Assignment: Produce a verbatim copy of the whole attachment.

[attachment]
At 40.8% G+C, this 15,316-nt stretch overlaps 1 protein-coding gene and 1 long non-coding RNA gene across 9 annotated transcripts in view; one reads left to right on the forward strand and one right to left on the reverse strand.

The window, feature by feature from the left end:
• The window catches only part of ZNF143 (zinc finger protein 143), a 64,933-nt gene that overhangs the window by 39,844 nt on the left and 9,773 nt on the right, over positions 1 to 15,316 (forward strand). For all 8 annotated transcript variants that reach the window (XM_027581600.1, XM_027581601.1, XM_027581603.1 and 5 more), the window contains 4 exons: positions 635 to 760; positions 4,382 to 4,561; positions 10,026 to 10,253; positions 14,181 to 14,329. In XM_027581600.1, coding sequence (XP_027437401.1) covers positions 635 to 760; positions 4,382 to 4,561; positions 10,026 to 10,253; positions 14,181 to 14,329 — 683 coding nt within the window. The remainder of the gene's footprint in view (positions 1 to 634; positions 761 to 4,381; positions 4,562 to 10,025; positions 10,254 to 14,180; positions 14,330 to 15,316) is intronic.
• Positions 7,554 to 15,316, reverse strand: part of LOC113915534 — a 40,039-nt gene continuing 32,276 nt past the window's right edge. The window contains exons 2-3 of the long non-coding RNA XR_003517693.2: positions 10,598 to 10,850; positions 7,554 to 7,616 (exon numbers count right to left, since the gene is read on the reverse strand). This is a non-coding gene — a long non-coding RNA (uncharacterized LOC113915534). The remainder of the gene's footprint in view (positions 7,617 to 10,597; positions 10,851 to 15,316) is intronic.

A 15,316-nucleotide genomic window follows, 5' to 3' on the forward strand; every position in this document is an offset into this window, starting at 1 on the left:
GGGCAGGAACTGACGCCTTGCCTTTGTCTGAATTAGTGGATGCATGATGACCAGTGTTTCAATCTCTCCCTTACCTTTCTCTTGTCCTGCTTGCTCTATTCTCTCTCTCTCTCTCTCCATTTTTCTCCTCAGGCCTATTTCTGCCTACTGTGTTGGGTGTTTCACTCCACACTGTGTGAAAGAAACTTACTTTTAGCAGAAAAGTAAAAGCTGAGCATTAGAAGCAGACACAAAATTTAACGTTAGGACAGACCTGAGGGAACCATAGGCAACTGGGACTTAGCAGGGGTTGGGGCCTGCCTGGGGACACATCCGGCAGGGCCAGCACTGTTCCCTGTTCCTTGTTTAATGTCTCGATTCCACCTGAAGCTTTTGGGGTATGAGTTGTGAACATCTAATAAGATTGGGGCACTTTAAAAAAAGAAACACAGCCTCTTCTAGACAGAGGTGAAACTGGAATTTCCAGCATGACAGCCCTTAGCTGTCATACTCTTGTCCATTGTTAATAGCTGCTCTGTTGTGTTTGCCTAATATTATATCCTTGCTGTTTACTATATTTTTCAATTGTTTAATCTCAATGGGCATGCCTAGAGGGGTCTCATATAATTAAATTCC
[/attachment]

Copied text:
At 40.8% G+C, this 15,316-nt stretch overlaps 1 protein-coding gene and 1 long non-coding RNA gene across 9 annotated transcripts in view; one reads left to right on the forward strand and one right to left on the reverse strand.

The window, feature by feature from the left end:
• The window catches only part of ZNF143 (zinc finger protein 143), a 64,933-nt gene that overhangs the window by 39,844 nt on the left and 9,773 nt on the right, over positions 1 to 15,316 (forward strand). For all 8 annotated transcript variants that reach the window (XM_027581600.1, XM_027581601.1, XM_027581603.1 and 5 more), the window contains 4 exons: positions 635 to 760; positions 4,382 to 4,561; positions 10,026 to 10,253; positions 14,181 to 14,329. In XM_027581600.1, coding sequence (XP_027437401.1) covers positions 635 to 760; positions 4,382 to 4,561; positions 10,026 to 10,253; positions 14,181 to 14,329 — 683 coding nt within the window. The remainder of the gene's footprint in view (positions 1 to 634; positions 761 to 4,381; positions 4,562 to 10,025; positions 10,254 to 14,180; positions 14,330 to 15,316) is intronic.
• Positions 7,554 to 15,316, reverse strand: part of LOC113915534 — a 40,039-nt gene continuing 32,276 nt past the window's right edge. The window contains exons 2-3 of the long non-coding RNA XR_003517693.2: positions 10,598 to 10,850; positions 7,554 to 7,616 (exon numbers count right to left, since the gene is read on the reverse strand). This is a non-coding gene — a long non-coding RNA (uncharacterized LOC113915534). The remainder of the gene's footprint in view (positions 7,617 to 10,597; positions 10,851 to 15,316) is intronic.

A 15,316-nucleotide genomic window follows, 5' to 3' on the forward strand; every position in this document is an offset into this window, starting at 1 on the left:
GGGCAGGAACTGACGCCTTGCCTTTGTCTGAATTAGTGGATGCATGATGACCAGTGTTTCAATCTCTCCCTTACCTTTCTCTTGTCCTGCTTGCTCTATTCTCTCTCTCTCTCTCTCCATTTTTCTCCTCAGGCCTATTTCTGCCTACTGTGTTGGGTGTTTCACTCCACACTGTGTGAAAGAAACTTACTTTTAGCAGAAAAGTAAAAGCTGAGCATTAGAAGCAGACACAAAATTTAACGTTAGGACAGACCTGAGGGAACCATAGGCAACTGGGACTTAGCAGGGGTTGGGGCCTGCCTGGGGACACATCCGGCAGGGCCAGCACTGTTCCCTGTTCCTTGTTTAATGTCTCGATTCCACCTGAAGCTTTTGGGGTATGAGTTGTGAACATCTAATAAGATTGGGGCACTTTAAAAAAAGAAACACAGCCTCTTCTAGACAGAGGTGAAACTGGAATTTCCAGCATGACAGCCCTTAGCTGTCATACTCTTGTCCATTGTTAATAGCTGCTCTGTTGTGTTTGCCTAATATTATATCCTTGCTGTTTACTATATTTTTCAATTGTTTAATCTCAATGGGCATGCCTAGAGGGGTCTCATATAATTAAATTCC